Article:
The alphabet of Art & Antiques – D is for …

Delftware

Delftware or Delft pottery – also known as Delft Blue – is a general term now used for Dutch tin-glazed earthenware, a form of faience. Most of it is blue and white pottery, and the city of Delft in the Netherlands was the major centre of production, but the term covers wares with other colors, and made elsewhere. Delftware includes pottery objects of all descriptions such as plates, vases and other ornamental forms and tiles. The start of the style was around 1600, and the most highly regarded period of production is about 1640–1740, but Delftware continues to be produced. In the 17th and 18th centuries Delftware was a major industry, exporting all over Europe.

From Earle Vandekar of Knightsbridge: Dutch Delft five-piece garniture, 18th century

Directoire

The Directoire style takes its name from the post-Revolution period 1795–1799 when France was ruled by a government of Directors – the Directory. Directoire is characterized by Neoclassical architectural forms, minimal carving, planar expanses of highly grained veneers, and applied decorative painting. Many examples of design from this period carried on the Classicism of Louis XVI, but with greater restraint and incorporating many of the symbols of equality, fraternity and liberty associated with the Revolution. One of the most notable pieces of Directoire furniture was the day bed, inspired by ancient examples and made famous in the portrait of the celebrated beauty Madame Récamier, by artist Jacques-Louis David (see below).

Duchesse brisée

A Duchesse brisée – “broken duchess” in French – is three piece French chaise lounge consisting of a set of hand carved armchairs or bergères (one generally smaller than the other) and a bout-de-pied, or foot rest that fit together to make a single seating unit. This Louis XVI style piece rose to popularity in the 18th and 19th centuries.

Louis XV walnut duchesse brisée, mid 18th century. Image via Christie’s.

Demi-lune

From the French for “half moon”, demi-lune refers to a a crescent or half-moon shape, as of the top of a piece of furniture.

From Clinton Howell: One of a pair of demi-lune console tables in the manner of John Linnell.

Dada

Dada or Dadaism was an art movement of the European avant-garde in the early 20th century. Developed in reaction to World War I, the Dada movement consisted of artists who rejected the logic, reason, and aestheticism of modern capitalist society, instead expressing nonsense, irrationality, and anti-bourgeois protest in their works. The art of the movement spanned visual, literary, and sound media, including collage, sound poetry, cut-up writing, and sculpture. Dadaist artists expressed their discontent toward violence, war, and nationalism, and maintained political affinities with the radical far-left. Renowned dadaists include Marcel Duchamp, Tristan Tzara, Max Ernst, Francis Picabia, Kurt Schwitters and American Man Ray (see below).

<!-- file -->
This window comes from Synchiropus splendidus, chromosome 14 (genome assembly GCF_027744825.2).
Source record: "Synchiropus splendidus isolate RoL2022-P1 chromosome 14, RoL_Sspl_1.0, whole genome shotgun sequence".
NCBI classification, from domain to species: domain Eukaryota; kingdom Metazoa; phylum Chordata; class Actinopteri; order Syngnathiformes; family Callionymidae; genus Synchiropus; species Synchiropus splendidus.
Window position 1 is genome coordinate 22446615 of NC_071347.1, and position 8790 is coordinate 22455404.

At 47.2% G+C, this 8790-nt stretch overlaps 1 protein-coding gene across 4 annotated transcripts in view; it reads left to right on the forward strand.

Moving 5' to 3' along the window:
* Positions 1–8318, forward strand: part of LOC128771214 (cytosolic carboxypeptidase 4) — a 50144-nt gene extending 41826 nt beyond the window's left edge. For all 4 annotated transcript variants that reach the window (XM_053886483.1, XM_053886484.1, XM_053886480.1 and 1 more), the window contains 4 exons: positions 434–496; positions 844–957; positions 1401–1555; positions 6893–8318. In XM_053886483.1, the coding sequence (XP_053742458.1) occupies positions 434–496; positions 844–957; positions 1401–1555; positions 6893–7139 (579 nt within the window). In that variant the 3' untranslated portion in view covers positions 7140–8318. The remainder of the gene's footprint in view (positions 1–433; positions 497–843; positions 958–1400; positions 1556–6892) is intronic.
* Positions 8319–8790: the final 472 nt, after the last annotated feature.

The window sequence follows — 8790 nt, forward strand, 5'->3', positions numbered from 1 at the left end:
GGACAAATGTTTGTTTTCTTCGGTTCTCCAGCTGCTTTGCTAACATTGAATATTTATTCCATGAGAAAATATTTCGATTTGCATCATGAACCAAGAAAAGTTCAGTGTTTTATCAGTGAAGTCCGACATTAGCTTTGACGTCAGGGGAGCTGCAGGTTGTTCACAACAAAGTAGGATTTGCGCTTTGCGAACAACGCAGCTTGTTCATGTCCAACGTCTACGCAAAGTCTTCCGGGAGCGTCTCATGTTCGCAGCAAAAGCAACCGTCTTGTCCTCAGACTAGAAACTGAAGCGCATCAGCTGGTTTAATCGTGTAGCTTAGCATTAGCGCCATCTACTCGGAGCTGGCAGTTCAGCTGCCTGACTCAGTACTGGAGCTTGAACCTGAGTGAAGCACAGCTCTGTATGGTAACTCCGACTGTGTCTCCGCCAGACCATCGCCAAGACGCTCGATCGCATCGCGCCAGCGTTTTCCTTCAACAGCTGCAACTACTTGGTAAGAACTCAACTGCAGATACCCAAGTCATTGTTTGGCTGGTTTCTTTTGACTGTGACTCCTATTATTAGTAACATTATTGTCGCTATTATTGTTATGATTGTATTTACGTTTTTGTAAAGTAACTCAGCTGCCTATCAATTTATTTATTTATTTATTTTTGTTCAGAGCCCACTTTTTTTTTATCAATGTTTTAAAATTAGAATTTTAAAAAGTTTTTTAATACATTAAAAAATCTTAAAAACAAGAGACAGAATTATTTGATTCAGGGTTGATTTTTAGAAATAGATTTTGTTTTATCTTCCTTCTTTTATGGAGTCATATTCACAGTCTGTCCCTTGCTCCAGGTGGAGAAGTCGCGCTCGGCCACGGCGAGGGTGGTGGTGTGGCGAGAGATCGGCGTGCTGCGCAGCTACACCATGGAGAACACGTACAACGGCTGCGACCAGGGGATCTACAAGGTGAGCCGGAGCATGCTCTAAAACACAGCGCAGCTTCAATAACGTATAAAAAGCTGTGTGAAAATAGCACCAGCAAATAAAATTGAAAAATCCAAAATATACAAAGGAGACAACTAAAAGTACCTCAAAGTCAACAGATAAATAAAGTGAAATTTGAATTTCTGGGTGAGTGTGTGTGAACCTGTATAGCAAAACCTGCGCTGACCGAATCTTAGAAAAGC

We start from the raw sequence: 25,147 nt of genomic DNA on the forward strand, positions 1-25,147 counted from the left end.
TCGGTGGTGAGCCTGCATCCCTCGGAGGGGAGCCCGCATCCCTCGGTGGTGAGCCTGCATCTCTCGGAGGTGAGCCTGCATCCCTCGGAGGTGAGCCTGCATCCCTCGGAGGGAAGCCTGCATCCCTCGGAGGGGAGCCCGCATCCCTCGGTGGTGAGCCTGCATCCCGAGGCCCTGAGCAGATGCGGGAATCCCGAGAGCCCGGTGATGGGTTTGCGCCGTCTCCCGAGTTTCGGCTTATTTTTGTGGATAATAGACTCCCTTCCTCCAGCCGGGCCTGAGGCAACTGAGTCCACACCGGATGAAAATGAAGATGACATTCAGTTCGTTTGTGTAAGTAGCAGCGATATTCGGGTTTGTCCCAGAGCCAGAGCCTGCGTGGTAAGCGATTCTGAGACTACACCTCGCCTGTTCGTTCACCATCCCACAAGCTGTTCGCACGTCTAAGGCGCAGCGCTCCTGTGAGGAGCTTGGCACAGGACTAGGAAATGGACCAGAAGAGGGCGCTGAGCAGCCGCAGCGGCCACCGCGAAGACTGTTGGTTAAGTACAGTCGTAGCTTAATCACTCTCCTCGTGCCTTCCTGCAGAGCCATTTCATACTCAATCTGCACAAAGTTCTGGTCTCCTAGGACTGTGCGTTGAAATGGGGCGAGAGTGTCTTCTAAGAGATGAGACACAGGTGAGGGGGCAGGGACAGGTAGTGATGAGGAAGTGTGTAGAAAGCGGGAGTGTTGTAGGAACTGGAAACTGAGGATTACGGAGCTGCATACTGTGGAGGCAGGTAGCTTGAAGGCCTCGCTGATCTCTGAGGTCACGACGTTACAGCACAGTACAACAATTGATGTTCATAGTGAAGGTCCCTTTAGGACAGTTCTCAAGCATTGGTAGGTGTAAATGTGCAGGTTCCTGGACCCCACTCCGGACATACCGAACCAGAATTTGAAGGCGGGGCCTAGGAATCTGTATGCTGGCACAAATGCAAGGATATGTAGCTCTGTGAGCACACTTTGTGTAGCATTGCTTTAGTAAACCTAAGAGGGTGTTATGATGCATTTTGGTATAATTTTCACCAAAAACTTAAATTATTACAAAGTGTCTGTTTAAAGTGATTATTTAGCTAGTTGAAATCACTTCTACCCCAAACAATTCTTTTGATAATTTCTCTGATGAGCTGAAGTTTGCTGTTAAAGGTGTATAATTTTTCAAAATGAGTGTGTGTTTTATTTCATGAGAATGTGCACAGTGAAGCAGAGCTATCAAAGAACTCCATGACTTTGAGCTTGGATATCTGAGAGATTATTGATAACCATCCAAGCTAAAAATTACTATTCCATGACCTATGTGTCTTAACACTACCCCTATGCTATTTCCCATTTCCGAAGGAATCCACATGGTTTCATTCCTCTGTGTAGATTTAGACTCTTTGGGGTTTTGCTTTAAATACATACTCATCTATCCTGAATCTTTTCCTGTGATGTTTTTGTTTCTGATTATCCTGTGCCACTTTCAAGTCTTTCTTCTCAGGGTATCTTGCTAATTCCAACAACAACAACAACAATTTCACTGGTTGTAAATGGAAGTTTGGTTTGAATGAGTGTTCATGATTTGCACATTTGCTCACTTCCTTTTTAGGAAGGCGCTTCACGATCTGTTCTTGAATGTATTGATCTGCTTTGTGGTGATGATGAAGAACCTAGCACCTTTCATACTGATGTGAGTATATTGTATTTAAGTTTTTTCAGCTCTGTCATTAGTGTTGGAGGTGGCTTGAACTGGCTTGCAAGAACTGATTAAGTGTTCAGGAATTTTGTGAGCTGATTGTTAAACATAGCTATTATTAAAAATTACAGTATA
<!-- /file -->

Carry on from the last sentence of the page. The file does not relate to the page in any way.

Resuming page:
Daguerrotype

The daguerreotype was the first commercially successful photographic process (1839-1860) in the history of photography. Named after the inventor, Louis Jacques Mandé Daguerre, each daguerreotype is a unique image on a silvered copper plate. In contrast to photographic paper, a daguerreotype is not flexible and is rather heavy, with a mirror-like surface. Among the colorful characters immortalized in the colorless daguerreotype medium are (below, clockwise from upper left): writer Henry Thoreau, Seneca leader Blacksnake, Navy Commodore Matthew Perry, mental health crusader Dorothea Dix, showmen P.T. Barnum and Tom Thumb, and actress Charlotte Cushman.

Image via the National Portrait Gallery

Diptych

A diptych is a an artwork consisting of two pieces or panels, that together create a singular art piece these can be attached together or presented adjoining each other. In medieval times, panels were often hinged so that they could be closed like a book and the artworks protected.

Diptych of Jean Carondelet (1517) by Jan Gossaert

Danish Modern

Danish modern is a style of minimalist furniture and housewares from Denmark, embracing the principles of Bauhaus modernism in furniture design, creating clean, pure lines based on an understanding of classical furniture craftsmanship coupled with careful research into materials, proportions and the requirements of the human body. With designers such as Arne Jacobsen and Hans Wegner and associated cabinetmakers, Danish furniture and housewares thrived from the 1940s through the 1960s.

From Almond & Company: Pair of Sawbuck Chairs by Hans Wegner

Demi-parure

A Demi-parure is a set of matching jewelry that is designed to be worn together, though fewer than a full set or parure. The term dates from the second half of the 16th century. Traditionally, when a parure involved six or seven pieces, a demi-parure was a three-piece suite of (usually) a necklace, earrings, and a brooch or bracelet; however, in the early 20th century, the term “parure” began to refer to just a trio of coordinating items, and a demi-parure was similarly downscaled to refer to any two matching pieces.

From Lawrence Jeffrey: 19th century Demi-parure comprised of a pendant/brooch, earrings and bracelet constructed in 18k gold and set with vivid Persian turquoise.

By Vera Vandenbosch